Trinity 26 / 2nd Last Sunday of the Church Year
November 15, 2020 A+D
St. Matthew 25:31-46
In the Name of the Father and of the +Son and of the Holy Spirit. Amen.
Christ will judge all men on the Last Day. This is taught so clearly in the New Testament and is confessed so boldly in all three of our Creeds, that we have no need to prove that it is real or that it is coming. All Christians expect it.
Nonetheless, there has been confusion about it. To that end, we will take up two questions. First, does God reward the righteous for their works or not? If He so, how does that fit with Scripture’s teaching that we are saved by grace through faith apart from works of the Law? And secondly, should we fear the Last Day and tremble at the thought of it or is there nothing at all to fear since we are forgiven all our sins and are God’s children?
In the first place, God does reward the works of believers. In the parable, the sheep are honored for what they have done. They have been merciful even as God Himself is merciful. They have given as they have received. These works did not cause God to love them. He loved from the very foundation of the world, before they had done any good works. He prepared a place for them before they were born. They did not earn salvation and a place in His Kingdom by their works. Entrance into the Kingdom is not a wage that God gives to workers. Rather He invites the sheep into His Kingdom as His heirs. Inheritance is never earned. The works that God honors are proof of faith, and not faith itself, nor are they cause of the invitation and inheritance.
These works, rendered in faith and by faith, are, however, meritorious. They do not merit forgiveness of sins or justification, but they do merit other bodily and spiritual rewards. God gives these rewards both in this life and in the life to come. For the most part, though, He gives them in the life to come. Even when the reward is deferred, God notes the works. They are good. He loves them. For the most part the sheep are rewarded for their works when He glorifies them and invites them into the perfection and fullness of His Kingdom on the Last Day. This is because He wants them to be strengthened in this life by putting their flesh and its passions to death and not to grow soft or complacent through luxuries and rewards.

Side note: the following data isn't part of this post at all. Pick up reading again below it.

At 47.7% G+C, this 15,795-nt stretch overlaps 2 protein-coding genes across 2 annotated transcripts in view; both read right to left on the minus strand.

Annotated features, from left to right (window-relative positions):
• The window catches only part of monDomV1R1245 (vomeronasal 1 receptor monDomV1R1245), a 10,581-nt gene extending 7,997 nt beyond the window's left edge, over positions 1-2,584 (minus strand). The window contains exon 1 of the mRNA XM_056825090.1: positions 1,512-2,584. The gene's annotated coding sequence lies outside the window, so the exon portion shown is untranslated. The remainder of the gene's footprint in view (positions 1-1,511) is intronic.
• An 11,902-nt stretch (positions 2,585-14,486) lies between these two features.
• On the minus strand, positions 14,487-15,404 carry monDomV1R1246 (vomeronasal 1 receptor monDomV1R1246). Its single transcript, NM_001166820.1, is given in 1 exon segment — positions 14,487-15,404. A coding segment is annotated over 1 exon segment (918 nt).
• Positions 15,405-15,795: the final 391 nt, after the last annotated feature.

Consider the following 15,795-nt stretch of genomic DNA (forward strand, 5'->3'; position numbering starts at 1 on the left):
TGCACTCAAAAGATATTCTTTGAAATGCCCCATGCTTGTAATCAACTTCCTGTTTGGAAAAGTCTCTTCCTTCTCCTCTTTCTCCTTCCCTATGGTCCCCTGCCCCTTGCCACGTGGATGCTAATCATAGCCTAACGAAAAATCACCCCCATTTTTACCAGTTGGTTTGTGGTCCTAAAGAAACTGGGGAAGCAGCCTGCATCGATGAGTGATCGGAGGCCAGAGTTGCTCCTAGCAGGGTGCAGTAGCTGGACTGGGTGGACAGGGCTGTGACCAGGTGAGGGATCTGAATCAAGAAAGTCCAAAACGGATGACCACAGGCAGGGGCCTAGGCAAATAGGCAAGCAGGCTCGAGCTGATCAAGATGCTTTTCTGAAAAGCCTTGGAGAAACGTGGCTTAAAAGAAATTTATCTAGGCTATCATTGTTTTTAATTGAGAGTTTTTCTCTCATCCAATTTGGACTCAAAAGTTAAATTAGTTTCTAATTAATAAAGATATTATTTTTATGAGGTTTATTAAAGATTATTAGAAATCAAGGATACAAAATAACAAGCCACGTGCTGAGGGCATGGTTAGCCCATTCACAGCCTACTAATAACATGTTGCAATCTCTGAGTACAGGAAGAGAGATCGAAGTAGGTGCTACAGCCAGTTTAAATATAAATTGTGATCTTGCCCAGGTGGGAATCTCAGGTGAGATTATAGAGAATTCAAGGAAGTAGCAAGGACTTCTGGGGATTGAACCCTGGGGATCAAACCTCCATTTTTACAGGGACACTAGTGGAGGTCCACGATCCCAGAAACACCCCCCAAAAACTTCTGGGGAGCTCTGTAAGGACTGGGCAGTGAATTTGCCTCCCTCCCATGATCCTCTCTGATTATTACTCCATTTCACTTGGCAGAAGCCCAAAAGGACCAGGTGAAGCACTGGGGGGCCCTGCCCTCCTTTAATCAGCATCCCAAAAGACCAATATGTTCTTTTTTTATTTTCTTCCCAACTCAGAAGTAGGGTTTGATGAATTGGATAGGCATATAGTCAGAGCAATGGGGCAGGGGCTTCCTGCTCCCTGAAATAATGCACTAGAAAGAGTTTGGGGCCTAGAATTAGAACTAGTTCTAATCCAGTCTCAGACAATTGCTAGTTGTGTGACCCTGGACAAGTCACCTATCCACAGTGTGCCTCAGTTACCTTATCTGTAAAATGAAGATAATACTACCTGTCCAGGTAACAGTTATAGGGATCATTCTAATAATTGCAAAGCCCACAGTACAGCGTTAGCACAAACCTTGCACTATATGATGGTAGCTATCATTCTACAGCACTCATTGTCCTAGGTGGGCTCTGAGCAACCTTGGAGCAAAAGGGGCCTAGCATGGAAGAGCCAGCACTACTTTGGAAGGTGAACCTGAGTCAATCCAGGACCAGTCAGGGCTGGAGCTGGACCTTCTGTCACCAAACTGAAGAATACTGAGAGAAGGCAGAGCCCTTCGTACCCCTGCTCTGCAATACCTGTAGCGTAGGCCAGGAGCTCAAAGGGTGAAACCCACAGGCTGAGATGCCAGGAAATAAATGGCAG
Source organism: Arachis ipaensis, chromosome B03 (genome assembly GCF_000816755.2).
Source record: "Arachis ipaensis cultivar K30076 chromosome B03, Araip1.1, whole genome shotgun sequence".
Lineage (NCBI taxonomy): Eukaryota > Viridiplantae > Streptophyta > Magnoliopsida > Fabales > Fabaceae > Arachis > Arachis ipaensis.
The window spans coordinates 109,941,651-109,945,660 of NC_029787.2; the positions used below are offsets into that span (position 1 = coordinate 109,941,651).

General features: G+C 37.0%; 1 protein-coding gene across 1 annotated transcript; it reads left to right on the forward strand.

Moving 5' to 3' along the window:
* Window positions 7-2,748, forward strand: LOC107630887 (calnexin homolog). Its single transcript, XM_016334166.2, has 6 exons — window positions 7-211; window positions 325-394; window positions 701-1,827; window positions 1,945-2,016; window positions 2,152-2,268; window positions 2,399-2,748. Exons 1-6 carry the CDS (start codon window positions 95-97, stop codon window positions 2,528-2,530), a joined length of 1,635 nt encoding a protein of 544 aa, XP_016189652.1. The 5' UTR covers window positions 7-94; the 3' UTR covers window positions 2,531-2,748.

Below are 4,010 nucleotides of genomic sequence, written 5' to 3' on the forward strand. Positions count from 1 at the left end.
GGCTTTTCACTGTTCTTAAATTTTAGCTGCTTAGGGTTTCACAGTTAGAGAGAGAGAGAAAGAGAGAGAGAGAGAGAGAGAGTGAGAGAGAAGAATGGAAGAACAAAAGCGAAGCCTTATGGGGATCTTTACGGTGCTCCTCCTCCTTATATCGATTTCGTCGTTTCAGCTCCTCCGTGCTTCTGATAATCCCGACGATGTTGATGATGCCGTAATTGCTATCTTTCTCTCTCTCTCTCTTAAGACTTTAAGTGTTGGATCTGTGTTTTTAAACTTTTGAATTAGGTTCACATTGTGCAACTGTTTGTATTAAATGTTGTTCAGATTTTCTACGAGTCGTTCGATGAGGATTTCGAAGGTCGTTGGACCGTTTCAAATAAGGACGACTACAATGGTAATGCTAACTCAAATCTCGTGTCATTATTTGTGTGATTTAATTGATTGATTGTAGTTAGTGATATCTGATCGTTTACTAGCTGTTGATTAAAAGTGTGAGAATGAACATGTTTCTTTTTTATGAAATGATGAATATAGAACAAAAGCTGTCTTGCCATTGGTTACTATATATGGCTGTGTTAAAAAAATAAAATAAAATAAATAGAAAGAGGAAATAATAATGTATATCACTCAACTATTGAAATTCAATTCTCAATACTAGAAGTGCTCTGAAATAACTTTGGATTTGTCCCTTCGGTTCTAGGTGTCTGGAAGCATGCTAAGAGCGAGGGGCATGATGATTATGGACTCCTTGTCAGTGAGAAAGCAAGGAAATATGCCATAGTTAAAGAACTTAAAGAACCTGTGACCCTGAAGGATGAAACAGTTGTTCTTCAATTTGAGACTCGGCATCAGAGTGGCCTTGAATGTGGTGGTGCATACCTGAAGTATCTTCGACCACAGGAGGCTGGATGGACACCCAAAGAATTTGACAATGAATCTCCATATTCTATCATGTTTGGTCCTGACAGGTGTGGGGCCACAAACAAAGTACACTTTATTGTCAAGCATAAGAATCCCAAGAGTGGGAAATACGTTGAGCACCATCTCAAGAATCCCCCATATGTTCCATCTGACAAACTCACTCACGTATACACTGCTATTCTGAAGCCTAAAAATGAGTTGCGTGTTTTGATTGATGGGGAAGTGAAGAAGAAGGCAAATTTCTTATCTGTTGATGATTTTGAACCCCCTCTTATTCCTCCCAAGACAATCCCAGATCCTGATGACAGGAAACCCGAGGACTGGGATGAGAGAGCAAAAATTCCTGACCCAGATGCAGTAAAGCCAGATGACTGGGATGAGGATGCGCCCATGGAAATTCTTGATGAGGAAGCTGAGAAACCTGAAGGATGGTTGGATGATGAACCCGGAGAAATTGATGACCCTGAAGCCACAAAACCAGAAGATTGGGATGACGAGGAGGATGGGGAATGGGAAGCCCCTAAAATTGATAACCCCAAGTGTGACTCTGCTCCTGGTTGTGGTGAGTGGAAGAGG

Justification is by grace through faith apart from works. Sinners are declared righteous and forgiven all their sins without any merit or worthiness for it. To say anything else is to rob Christ of His glory and deny the need for His death and resurrection. At the same time, God’s children do perform good works in faith. Those good works are real. They are valuable and loved by God and they will be rewarded.
Should we fear the Last Day? Yes, but as sons fear their loving father and not as slaves. Fear of the Lord is the beginning of wisdom. We are forgiven and confident in God’s grace. We know where we are heading. Nonetheless, we look to the Last Day with some trepidation. In the first place, it would be a horror beyond description to have our sins listed before our loved ones and shown to the world. That shame pales in comparison, however, to what the unbeliever will face in the fire prepared for Satan and his angels.
Thus do Christians cry to God for help against temptation with an eye on the Last Day. We pray: “O God, spare us from our wickedness and the weakness of our flesh! Keep us, by Your Word and Sacrament in the Faith.”
In the second place, we fear disappointing Our Father. We want to please Him. We are confident in His mercy. We know that the Father has judged the Son as guilty in order to declare us righteous. We are not ashamed of the horror of the cross but we love it. We preach Christ crucified. For that is how God loved the world and made Himself manifest to us. Therefore we know, based on that offering and sacrifice, that we will receive the inheritance that we have not earned, but into which we have been baptized and named. That promise endures. It does not lie. This moves us to act and to take pains to avoid sin, to curb our flesh. We tremble at the thought of Christ’s coming in glory and finding us in the midst of sin.